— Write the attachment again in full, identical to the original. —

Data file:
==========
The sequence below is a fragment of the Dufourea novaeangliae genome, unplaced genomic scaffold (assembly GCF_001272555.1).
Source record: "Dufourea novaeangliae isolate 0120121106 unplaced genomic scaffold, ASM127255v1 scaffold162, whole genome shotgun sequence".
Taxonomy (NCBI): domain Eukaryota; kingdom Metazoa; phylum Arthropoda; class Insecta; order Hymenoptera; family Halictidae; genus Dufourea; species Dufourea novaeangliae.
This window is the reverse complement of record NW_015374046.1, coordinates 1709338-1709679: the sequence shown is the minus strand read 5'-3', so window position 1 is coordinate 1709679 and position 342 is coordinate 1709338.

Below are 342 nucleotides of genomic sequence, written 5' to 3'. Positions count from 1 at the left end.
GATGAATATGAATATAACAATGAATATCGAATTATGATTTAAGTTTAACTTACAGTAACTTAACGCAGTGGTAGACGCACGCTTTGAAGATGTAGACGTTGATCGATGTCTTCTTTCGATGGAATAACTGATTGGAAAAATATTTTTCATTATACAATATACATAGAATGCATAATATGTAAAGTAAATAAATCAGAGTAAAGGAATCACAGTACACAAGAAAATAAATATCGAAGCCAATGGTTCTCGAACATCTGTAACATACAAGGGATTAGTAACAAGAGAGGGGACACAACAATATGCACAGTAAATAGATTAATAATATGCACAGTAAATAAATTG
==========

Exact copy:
The sequence below is a fragment of the Dufourea novaeangliae genome, unplaced genomic scaffold (assembly GCF_001272555.1).
Source record: "Dufourea novaeangliae isolate 0120121106 unplaced genomic scaffold, ASM127255v1 scaffold162, whole genome shotgun sequence".
Taxonomy (NCBI): domain Eukaryota; kingdom Metazoa; phylum Arthropoda; class Insecta; order Hymenoptera; family Halictidae; genus Dufourea; species Dufourea novaeangliae.
This window is the reverse complement of record NW_015374046.1, coordinates 1709338-1709679: the sequence shown is the minus strand read 5'-3', so window position 1 is coordinate 1709679 and position 342 is coordinate 1709338.

Below are 342 nucleotides of genomic sequence, written 5' to 3'. Positions count from 1 at the left end.
GATGAATATGAATATAACAATGAATATCGAATTATGATTTAAGTTTAACTTACAGTAACTTAACGCAGTGGTAGACGCACGCTTTGAAGATGTAGACGTTGATCGATGTCTTCTTTCGATGGAATAACTGATTGGAAAAATATTTTTCATTATACAATATACATAGAATGCATAATATGTAAAGTAAATAAATCAGAGTAAAGGAATCACAGTACACAAGAAAATAAATATCGAAGCCAATGGTTCTCGAACATCTGTAACATACAAGGGATTAGTAACAAGAGAGGGGACACAACAATATGCACAGTAAATAGATTAATAATATGCACAGTAAATAAATTG